When Treasury Secretary Jack Lew announced Alexander Hamilton's removal from his featured position on the ten dollar bill, economists, pundits and historians responded.

Former Federal Reserve Chairman Ben Bernanke expressed his dismay in a blog post, which was reposted by his current employer, the left-wing think tank Brookings Institution.

Bernanke wrote, "Hamilton, the first Secretary of the Treasury, would qualify as among the greatest of our founders for his contributions to achieving American independence and creating the Constitution alone. In addition to those accomplishments, however, Hamilton was without doubt the best and most foresighted economic policymaker in U.S. history."

Joshua Cook spoke with Dr. Tom DiLorenzo, an American economist and professor at Loyola University Maryland who wrote Hamilton's Curse: How Jefferson's Arch Enemy Betrayed the American Revolution–and What It Means for Americans Today, who disagrees with Bernanke.

"The fact that Hamilton is Ben Bernanke's hero speaks volumes about Ben Bernanke," he said.

DiLorenzo pointed out shortcomings in Bernanke's argument: "One of the things he said is Hamilton should stay on the $10 bill because he was a champion of the Constitution, and that's simply not only wrong, but the opposite of the truth."

DiLorenzo said that the famous debates between Hamilton and Thomas Jefferson showed their views of the Constitution, and they are quite different.

"Jefferson's position was that a government should be bound by the chains of the Constitution. That's the way he put it," he said.

"Hamilton's view though was that government should be virtually unlimited as long as it was run by quiver and good-willed people like himself. And that was just the opposite idea of the founders," he added.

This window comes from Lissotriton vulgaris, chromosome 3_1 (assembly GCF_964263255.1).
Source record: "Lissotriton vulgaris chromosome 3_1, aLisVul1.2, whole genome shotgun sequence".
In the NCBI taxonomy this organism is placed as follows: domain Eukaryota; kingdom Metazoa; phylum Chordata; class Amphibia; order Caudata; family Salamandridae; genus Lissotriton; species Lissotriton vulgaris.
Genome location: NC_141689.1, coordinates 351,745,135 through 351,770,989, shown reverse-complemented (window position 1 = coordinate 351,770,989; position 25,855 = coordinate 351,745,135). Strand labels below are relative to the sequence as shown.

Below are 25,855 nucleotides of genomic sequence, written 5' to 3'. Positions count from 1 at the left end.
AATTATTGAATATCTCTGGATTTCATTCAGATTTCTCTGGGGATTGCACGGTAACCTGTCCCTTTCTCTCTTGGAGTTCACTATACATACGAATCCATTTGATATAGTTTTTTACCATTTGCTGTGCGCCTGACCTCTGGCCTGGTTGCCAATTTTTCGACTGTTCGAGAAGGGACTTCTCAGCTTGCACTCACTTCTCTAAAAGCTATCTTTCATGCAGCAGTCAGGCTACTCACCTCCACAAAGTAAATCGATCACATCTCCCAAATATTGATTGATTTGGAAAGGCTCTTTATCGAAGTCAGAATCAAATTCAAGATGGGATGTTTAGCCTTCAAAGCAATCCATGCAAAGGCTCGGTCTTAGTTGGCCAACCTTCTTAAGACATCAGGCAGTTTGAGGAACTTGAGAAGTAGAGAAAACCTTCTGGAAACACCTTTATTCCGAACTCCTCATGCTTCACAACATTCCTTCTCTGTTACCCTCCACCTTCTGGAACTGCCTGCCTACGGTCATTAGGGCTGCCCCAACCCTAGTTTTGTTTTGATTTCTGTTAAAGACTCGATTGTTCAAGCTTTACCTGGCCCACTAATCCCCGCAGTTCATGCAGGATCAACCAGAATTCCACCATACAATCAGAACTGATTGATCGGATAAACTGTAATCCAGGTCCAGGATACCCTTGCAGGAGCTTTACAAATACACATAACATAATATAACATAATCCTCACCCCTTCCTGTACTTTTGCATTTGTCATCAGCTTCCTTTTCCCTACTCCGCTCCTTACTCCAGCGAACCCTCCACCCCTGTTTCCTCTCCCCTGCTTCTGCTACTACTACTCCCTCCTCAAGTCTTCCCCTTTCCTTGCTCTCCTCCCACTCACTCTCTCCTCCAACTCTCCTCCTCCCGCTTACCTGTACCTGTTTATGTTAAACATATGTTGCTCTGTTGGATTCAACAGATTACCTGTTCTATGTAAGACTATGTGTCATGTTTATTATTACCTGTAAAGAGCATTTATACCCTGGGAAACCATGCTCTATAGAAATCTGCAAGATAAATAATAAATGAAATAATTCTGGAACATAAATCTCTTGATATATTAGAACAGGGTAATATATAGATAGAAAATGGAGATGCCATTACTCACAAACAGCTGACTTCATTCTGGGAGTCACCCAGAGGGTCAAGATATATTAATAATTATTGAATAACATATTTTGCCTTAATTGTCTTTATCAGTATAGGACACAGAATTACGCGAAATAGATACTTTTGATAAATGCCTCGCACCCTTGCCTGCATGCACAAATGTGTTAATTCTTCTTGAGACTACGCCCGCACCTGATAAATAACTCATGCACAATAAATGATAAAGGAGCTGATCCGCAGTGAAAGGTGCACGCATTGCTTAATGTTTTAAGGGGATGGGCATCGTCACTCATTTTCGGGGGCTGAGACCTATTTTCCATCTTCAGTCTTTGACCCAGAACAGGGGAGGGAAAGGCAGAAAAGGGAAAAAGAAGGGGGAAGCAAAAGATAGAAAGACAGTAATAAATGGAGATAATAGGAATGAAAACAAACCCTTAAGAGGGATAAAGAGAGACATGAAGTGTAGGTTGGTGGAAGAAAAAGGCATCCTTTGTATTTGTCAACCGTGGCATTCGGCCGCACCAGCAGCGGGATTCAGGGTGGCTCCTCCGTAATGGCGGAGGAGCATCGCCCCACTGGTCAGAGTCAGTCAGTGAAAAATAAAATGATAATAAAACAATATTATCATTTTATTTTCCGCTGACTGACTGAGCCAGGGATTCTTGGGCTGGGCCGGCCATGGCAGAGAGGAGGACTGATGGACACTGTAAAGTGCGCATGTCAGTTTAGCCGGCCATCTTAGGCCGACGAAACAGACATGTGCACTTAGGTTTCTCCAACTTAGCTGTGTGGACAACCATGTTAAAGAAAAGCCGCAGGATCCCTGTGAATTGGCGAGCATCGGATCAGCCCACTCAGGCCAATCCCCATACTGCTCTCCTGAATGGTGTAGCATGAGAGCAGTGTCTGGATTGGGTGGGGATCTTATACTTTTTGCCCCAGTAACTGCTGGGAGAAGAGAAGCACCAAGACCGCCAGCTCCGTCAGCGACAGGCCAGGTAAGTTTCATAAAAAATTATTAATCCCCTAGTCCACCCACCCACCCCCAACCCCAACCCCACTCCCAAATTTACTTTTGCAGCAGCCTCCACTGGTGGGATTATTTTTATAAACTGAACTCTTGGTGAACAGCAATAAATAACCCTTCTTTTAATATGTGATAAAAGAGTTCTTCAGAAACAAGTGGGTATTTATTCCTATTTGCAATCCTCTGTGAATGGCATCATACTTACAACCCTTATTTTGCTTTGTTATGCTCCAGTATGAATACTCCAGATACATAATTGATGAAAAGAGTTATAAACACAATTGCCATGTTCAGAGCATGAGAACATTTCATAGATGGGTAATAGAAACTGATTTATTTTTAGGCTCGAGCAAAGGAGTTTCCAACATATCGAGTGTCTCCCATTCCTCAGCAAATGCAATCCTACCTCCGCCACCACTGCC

"The first big battle between these two great men came over the Constitutionality of the Bank of the United States, which was the first central bank. The Constitutional Convention rejected the idea, explicitly. But Hamilton wanted a bank run by politicians in secret. He was a mercantilist; that means he was in favor of using government basically for the benefit of corporate welfare, protecting tariffs, protecting manufacturers from international competition and that sort of thing that was sort of the British mercantilist system," he said.

"When they argued over this bank it was Hamilton who invented the idea of implied powers of the Constitution. Jefferson pointed out the obvious that there was no Constitutional authority for a bank run by politician," he said. "He invented this whole doctrine of implied powers that has been a plague on America ever since."

"Generations of lawyers and politicians have used his arguments to read into the Constitution things that are not there in a way that the Constitution is quite meaningless anymore."

Look at the most recent Supreme Court ruling on Obamacare- they ruled it was Constitutional, but they made it all up. "That's the Hamiltonian vision of the Constitution."

Another thing Hamilton favored was a permanent President. "His plan at the Constitutional convention was for a permanent President who would appoint all of the governors, and the governors would have veto power over all state legislation, which is the exact system of the British empire."

"So Hamilton left the Constitutional Convention in a huff, and when the actual Constitution was fully ratified, he condemned it publicly, calling it a 'frail and worthless fabric' and he condemned Thomas Jefferson in particular, personally."

He called Jefferson's idea of limited government a "symptom of a pygmy mind."

Another person coming out as a Hamilton fan is Pat Buchanan, who appeared with DiLorenzo on MSNBC's "Morning Joe."

"First thing he said was Alexander Hamilton is my hero. I basically had four or five people shouting me down. I didn't really get a chance to say anything about my book," he added.

Buchanan on the morning show called Hamilton the "architect of the American economy."

"It's absurd to call any one man the architect of the American economy. Not even the Russians under the Soviet Union made the argument that one man, Stalin or whoever, was so great that he was responsible for the entire economy. The economy is millions of workers, entrepreneurs, consumers, inventor… That's what the economy is," DiLorenzo explained.

Click here to listen to Joshua Cook's entire interview with DiLorenzo.

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